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“Mom, I adore you.”

This from the mouth of my youngest baby who is somehow now seven-years-old. Of course, he still can’t pronounce his Rs and has a sweet lisp since he lost all four front teeth so it comes out, “I adowe you.” Be still my heart. 

He lay next to me in his spot in our bed (yes he has his own spot), finally quiet after a long day of all the things. His legs inexplicably long under the covers but his blankie is still tucked under his cheek.

Stay with me, Mommy, until I fall asleep?”

There are tall kids waiting downstairs who need help with homework. And so many dinner dishes. And the overflowing pile of my own work. And of course a husband I have barely talked to today.

But I say yes.

I will always say yes.

It was only a few hours ago he was born, you see. Time is somehow on this crazy fast-forward track like the remote got stuck trying to find a future place in a movie and now this is just how we have to watch the whole thing, trying to pin down moments when we can. As I look at his siblings I realize he will be staying up later than me doing school work and watching The Office and Snapchatting his friends about 10 minutes from now.

But tonight he wants to lay with me. Just like his brother and sisters begged to just 10 minutes ago. I hear the echoes of their little voices even as they shut the doors to their bedrooms before they even say goodnight.

So I curl around him as he settles in. He throws his arm around my neck and cuddles up telling me random facts from his day as he always does. I know he’s ready to sleep when he starts gently tapping his fingers together. He’s been doing this since he was a baby. I know his patterns and breathing as well as my own.

When our house was full of littles, bedtime seemed to last forever. I rushed from kid to kid tucking in, reading books, getting new fresh water, and dreaming of the moment I would finally get to sit on the couch, no one touching me, the night finally my own. The exhaustion was complete and engulfing, propelling me to move faster and often making me short with my people.

And there was usually one holdout. One of the tribe who needed a little extra.

“Lay with me mama,” that child would say.

I both resisted and felt guilty doing just this. I was so tired. And the world was throwing around words like “Train them to sleep,” and “You’re crazy if you start this.” There was so much talk of kids who went to bed like champs who didn’t need so much of our tired selves at bedtime. And people made it sound so good and like such an accomplishment if you could just turn out the light and walk out the door. Their kids just went to sleep because it was time. No one needed to be near.

But not at my house. My people wanted someone by them. And in the end I gave in; I had to lay with them. Their sweet small selves and pleading eyes just sucked me right in. I think my mother’s heart knew even then it was all going so fast.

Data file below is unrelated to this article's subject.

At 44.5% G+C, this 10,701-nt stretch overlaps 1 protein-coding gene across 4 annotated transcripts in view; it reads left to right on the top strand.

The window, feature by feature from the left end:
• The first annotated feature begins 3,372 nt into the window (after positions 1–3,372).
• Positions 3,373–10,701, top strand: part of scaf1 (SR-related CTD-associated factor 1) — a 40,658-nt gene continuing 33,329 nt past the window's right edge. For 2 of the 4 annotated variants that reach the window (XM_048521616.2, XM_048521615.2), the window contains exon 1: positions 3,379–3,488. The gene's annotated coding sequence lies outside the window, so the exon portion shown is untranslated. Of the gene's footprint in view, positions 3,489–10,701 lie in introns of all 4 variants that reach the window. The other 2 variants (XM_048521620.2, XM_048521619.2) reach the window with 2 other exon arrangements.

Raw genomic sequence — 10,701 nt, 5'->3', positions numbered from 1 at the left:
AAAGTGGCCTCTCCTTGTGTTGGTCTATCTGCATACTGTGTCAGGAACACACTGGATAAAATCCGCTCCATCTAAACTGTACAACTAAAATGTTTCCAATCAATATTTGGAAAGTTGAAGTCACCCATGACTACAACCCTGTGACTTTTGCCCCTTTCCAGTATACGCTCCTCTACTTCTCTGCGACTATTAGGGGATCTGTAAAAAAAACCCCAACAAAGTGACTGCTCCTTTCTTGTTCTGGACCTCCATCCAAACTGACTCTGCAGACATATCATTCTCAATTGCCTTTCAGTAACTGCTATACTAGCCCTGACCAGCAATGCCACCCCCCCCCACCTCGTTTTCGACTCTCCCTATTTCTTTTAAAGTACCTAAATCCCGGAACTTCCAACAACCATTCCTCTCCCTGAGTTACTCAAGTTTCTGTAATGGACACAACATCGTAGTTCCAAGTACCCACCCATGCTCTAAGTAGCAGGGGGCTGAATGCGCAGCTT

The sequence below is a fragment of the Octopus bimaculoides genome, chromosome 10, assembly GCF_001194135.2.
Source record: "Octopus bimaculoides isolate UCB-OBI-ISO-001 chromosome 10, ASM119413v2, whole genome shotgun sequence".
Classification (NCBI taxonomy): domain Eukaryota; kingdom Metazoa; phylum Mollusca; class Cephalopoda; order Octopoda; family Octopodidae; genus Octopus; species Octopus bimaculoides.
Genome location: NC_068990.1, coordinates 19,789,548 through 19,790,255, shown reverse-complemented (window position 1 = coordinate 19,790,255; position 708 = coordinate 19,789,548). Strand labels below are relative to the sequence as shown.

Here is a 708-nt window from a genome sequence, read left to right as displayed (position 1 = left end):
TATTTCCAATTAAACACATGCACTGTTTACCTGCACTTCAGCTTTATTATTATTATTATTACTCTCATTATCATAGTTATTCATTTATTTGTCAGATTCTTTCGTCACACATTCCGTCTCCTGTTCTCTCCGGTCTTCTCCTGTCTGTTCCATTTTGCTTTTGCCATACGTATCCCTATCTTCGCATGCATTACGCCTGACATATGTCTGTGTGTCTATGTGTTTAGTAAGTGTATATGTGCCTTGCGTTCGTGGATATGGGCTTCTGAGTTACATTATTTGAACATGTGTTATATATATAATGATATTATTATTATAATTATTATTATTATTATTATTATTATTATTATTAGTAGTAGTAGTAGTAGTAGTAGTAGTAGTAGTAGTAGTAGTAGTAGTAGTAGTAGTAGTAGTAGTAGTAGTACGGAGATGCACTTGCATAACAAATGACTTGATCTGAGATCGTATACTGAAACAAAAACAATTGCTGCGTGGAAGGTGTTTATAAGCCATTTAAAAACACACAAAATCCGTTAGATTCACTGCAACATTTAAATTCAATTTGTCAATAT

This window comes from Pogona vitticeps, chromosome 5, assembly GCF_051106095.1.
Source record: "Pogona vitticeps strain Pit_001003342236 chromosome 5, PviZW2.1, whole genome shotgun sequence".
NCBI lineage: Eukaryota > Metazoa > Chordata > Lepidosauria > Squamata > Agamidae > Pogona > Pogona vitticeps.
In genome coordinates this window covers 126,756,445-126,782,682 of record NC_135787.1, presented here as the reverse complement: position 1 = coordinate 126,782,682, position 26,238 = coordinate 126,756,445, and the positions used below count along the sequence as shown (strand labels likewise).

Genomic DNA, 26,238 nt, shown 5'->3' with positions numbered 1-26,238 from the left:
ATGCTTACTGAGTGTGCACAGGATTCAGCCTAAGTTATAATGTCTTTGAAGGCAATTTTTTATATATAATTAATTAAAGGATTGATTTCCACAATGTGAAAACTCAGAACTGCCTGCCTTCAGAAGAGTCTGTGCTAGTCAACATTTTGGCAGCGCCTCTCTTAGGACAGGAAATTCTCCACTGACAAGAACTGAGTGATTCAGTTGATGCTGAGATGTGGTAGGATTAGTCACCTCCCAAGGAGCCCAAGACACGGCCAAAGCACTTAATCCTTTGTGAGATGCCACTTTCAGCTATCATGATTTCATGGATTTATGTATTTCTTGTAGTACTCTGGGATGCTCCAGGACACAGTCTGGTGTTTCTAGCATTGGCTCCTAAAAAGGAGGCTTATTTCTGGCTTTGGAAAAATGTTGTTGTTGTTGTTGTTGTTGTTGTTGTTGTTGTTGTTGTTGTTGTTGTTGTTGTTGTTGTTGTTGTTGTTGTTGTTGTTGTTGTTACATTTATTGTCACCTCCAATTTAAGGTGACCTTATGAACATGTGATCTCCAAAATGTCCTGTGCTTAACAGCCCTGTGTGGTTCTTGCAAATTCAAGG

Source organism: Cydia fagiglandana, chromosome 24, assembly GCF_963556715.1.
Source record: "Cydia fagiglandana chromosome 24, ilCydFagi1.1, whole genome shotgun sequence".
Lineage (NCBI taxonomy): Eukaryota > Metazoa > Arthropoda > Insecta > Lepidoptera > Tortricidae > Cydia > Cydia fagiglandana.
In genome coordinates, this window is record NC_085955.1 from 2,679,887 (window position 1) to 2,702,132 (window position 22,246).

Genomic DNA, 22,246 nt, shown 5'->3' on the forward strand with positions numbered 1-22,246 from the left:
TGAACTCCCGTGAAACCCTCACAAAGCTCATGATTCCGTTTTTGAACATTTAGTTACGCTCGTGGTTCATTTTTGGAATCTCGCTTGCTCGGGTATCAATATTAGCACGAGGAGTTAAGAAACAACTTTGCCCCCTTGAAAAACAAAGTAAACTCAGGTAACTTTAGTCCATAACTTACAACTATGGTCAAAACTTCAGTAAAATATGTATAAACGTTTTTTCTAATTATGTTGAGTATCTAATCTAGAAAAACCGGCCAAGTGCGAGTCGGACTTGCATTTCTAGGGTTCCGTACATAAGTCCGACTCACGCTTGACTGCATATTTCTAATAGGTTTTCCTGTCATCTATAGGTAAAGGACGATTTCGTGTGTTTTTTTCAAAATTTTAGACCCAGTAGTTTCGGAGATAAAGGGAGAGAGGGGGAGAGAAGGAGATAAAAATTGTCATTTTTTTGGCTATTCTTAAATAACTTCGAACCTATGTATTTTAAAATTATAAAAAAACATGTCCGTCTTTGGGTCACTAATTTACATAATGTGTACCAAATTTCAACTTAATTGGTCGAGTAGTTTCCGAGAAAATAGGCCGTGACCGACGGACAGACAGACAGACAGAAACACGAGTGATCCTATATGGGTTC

So I laid with them. I prayed my own need for sleep wouldn’t overtake me. I studied their sweet faces and soft cheeks and I waited for them to be still and for their breathing to slow. I’d lift up a little arm and if it fell back heavily to the bed I knew I could sneak back out to the light and resume my work.

My work was always there just where I left it. My kids were moving forward away from me even in their sleep.

And the truth is, the real work had been done in the act of laying by their sides . . . this sacred work of love. The work of quieting our busy in order to lay with them and love on them and take just a moment to appreciate that each of them was mine for just one moment.

So I will lay with my last baby as long as he wants me to; I am so blessed to be the one he wants. He is the last of my people to need me in this way, it’s just as achingly bittersweet as everyone told me it would be. And if I could press rewind (oh to press rewind!), I would go back to the days when each of these tall people was little and I would again linger next to their sides.

I’d lay with them again and again.

For as long as they needed.

You might also like:

To the Tired Mom in the Middle of the Night

Why Tired Mothers Stay Up So Late

But Mommy, You Were Too Busy

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Amy Betters-Midtvedt

Amy Betters-Midtvedt is a writer, educator, mom of 5 crazy kids, wife to a patient husband, and lover of Jesus. She writes along with her friend and former teaching partner Erin over at Hiding in the Closet With Coffee. Our mission is to help parents find sanity and joy, and we know sometimes joy is found hiding out in the closet with coffee, or hiding out on Facebook — come and join us both! You can read more about us here. You can also find us hiding out over at InstagramPinterest, and Twitter.

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